Written by Fred Patten, and intended for Apa L, 2169th Distribution, LASFS Meeting No. 3617, December 6, 2006.
Golden State Colonial Convalescent Hospital, 10830 Oxnard Street, North Hollywood, California 91606-5098.
Telephone: hospital(818) 763-8247; personal (818) 506-3159 * eMail:email@example.com
|Nippon 2007 in 2007!||Denvention 3 in 2008!||Salamander Press #2652|
Last Thursday, I received a DVD of Cars from Disney (technically from Buena Vista Home Entertainment) "for your consideration". This was not the commercial DVD but a special screener of the feature only, accompanied by a stern notice that this was for my eyes only, though phrased more diplomatically with assurances of how they respected me as a responsible viewer, than the letter that accompanied the screener two years ago of The Incredibles which threatened me with dire legal punishments if unauthorized eyes were allowed to see my particular DVD. Maybe some recipients were so offended by those threats that they complained?
Michael Burlake brought me to last week's LASFS meeting. There was lots of yummy chocolate cake, but not as many Loscon 33 reports as I had expected. What reports there were were favorable, though.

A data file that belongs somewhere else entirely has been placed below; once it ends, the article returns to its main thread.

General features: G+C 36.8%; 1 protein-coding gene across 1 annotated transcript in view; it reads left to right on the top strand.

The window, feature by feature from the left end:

On Sunday, my sister Sherrill took Michael Burlake and me in her minivan to the Henry Huntington Library in San Marino. Burlake went to Sherry's apartment first to ride with her before they picked me up at the Golden State Hospital, so he got to see my entire s-f art collection, not just the 11 paintings that were displayed at Loscon 33. We went to the Huntington Library to see the "Treasures from Olana" exhibit of 19th century artist Frederic Edwin Church's landscape paintings, dominated by his massive "Chimborazo" painting of what was then believed to be the highest mountain in the world (1864). The exhibit runs through early January and is well worth seeing. While at the Library, we looked at as many of the other exhibits as we could see before the 4:30 p.m. winter closing, especially the early books including the only known preliminary draft of the Magna Carta, a Gutenberg Bible, and many others. After the Library closed we had dinner at a very good Chinese restaurant Burlake recommended within walking distance of the Disney studio, Joy Feast. I spent a couple of hours in my study at Sherry's apartment before being returned to the convalescent hospital for its 10:00 p.m. curfew.